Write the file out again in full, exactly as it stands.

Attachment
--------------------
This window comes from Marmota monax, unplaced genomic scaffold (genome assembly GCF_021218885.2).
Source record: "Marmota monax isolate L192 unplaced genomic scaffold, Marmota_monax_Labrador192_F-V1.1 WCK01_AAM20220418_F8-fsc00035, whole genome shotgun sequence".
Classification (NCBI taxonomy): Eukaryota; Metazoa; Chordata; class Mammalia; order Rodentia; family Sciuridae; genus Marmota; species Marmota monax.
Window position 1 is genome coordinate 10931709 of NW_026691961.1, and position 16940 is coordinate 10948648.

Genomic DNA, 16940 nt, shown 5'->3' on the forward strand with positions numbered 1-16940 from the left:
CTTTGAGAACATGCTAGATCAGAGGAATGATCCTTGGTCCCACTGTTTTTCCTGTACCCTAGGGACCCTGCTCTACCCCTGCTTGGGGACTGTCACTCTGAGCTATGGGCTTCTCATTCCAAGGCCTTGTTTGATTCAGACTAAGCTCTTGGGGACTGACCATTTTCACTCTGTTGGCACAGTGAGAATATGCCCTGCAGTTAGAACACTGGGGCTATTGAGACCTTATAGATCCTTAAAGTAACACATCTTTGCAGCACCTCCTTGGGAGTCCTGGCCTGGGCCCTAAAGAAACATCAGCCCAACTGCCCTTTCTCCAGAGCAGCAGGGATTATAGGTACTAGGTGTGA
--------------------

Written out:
This window comes from Marmota monax, unplaced genomic scaffold (genome assembly GCF_021218885.2).
Source record: "Marmota monax isolate L192 unplaced genomic scaffold, Marmota_monax_Labrador192_F-V1.1 WCK01_AAM20220418_F8-fsc00035, whole genome shotgun sequence".
Classification (NCBI taxonomy): Eukaryota; Metazoa; Chordata; class Mammalia; order Rodentia; family Sciuridae; genus Marmota; species Marmota monax.
Window position 1 is genome coordinate 10931709 of NW_026691961.1, and position 16940 is coordinate 10948648.

Genomic DNA, 16940 nt, shown 5'->3' on the forward strand with positions numbered 1-16940 from the left:
CTTTGAGAACATGCTAGATCAGAGGAATGATCCTTGGTCCCACTGTTTTTCCTGTACCCTAGGGACCCTGCTCTACCCCTGCTTGGGGACTGTCACTCTGAGCTATGGGCTTCTCATTCCAAGGCCTTGTTTGATTCAGACTAAGCTCTTGGGGACTGACCATTTTCACTCTGTTGGCACAGTGAGAATATGCCCTGCAGTTAGAACACTGGGGCTATTGAGACCTTATAGATCCTTAAAGTAACACATCTTTGCAGCACCTCCTTGGGAGTCCTGGCCTGGGCCCTAAAGAAACATCAGCCCAACTGCCCTTTCTCCAGAGCAGCAGGGATTATAGGTACTAGGTGTGA